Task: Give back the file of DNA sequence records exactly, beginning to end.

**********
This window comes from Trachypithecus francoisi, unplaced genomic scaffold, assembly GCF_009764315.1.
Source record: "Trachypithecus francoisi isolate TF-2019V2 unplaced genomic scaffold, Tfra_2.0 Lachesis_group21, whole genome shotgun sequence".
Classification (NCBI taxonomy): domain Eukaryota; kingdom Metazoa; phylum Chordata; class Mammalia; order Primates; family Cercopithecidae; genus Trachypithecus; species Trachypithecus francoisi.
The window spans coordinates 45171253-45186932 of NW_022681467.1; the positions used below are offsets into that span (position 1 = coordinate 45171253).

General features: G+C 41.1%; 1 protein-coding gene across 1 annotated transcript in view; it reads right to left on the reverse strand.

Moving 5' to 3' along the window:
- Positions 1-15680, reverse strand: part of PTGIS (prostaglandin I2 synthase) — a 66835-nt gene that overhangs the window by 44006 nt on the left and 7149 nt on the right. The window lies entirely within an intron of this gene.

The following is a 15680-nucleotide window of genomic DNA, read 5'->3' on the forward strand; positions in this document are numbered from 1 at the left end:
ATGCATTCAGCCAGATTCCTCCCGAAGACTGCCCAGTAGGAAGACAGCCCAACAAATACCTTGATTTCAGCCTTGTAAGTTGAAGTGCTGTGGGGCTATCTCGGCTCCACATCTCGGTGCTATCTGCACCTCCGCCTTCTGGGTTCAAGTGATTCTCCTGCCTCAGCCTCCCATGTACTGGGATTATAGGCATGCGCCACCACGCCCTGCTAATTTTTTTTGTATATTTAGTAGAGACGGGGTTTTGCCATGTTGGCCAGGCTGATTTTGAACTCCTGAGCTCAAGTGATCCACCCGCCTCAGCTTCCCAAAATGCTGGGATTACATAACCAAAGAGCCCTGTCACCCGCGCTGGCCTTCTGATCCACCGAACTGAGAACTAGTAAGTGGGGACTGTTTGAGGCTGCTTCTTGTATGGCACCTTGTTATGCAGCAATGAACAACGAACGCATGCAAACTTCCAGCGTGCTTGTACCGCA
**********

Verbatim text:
This window comes from Trachypithecus francoisi, unplaced genomic scaffold, assembly GCF_009764315.1.
Source record: "Trachypithecus francoisi isolate TF-2019V2 unplaced genomic scaffold, Tfra_2.0 Lachesis_group21, whole genome shotgun sequence".
Classification (NCBI taxonomy): domain Eukaryota; kingdom Metazoa; phylum Chordata; class Mammalia; order Primates; family Cercopithecidae; genus Trachypithecus; species Trachypithecus francoisi.
The window spans coordinates 45171253-45186932 of NW_022681467.1; the positions used below are offsets into that span (position 1 = coordinate 45171253).

General features: G+C 41.1%; 1 protein-coding gene across 1 annotated transcript in view; it reads right to left on the reverse strand.

Moving 5' to 3' along the window:
- Positions 1-15680, reverse strand: part of PTGIS (prostaglandin I2 synthase) — a 66835-nt gene that overhangs the window by 44006 nt on the left and 7149 nt on the right. The window lies entirely within an intron of this gene.

The following is a 15680-nucleotide window of genomic DNA, read 5'->3' on the forward strand; positions in this document are numbered from 1 at the left end:
ATGCATTCAGCCAGATTCCTCCCGAAGACTGCCCAGTAGGAAGACAGCCCAACAAATACCTTGATTTCAGCCTTGTAAGTTGAAGTGCTGTGGGGCTATCTCGGCTCCACATCTCGGTGCTATCTGCACCTCCGCCTTCTGGGTTCAAGTGATTCTCCTGCCTCAGCCTCCCATGTACTGGGATTATAGGCATGCGCCACCACGCCCTGCTAATTTTTTTTGTATATTTAGTAGAGACGGGGTTTTGCCATGTTGGCCAGGCTGATTTTGAACTCCTGAGCTCAAGTGATCCACCCGCCTCAGCTTCCCAAAATGCTGGGATTACATAACCAAAGAGCCCTGTCACCCGCGCTGGCCTTCTGATCCACCGAACTGAGAACTAGTAAGTGGGGACTGTTTGAGGCTGCTTCTTGTATGGCACCTTGTTATGCAGCAATGAACAACGAACGCATGCAAACTTCCAGCGTGCTTGTACCGCA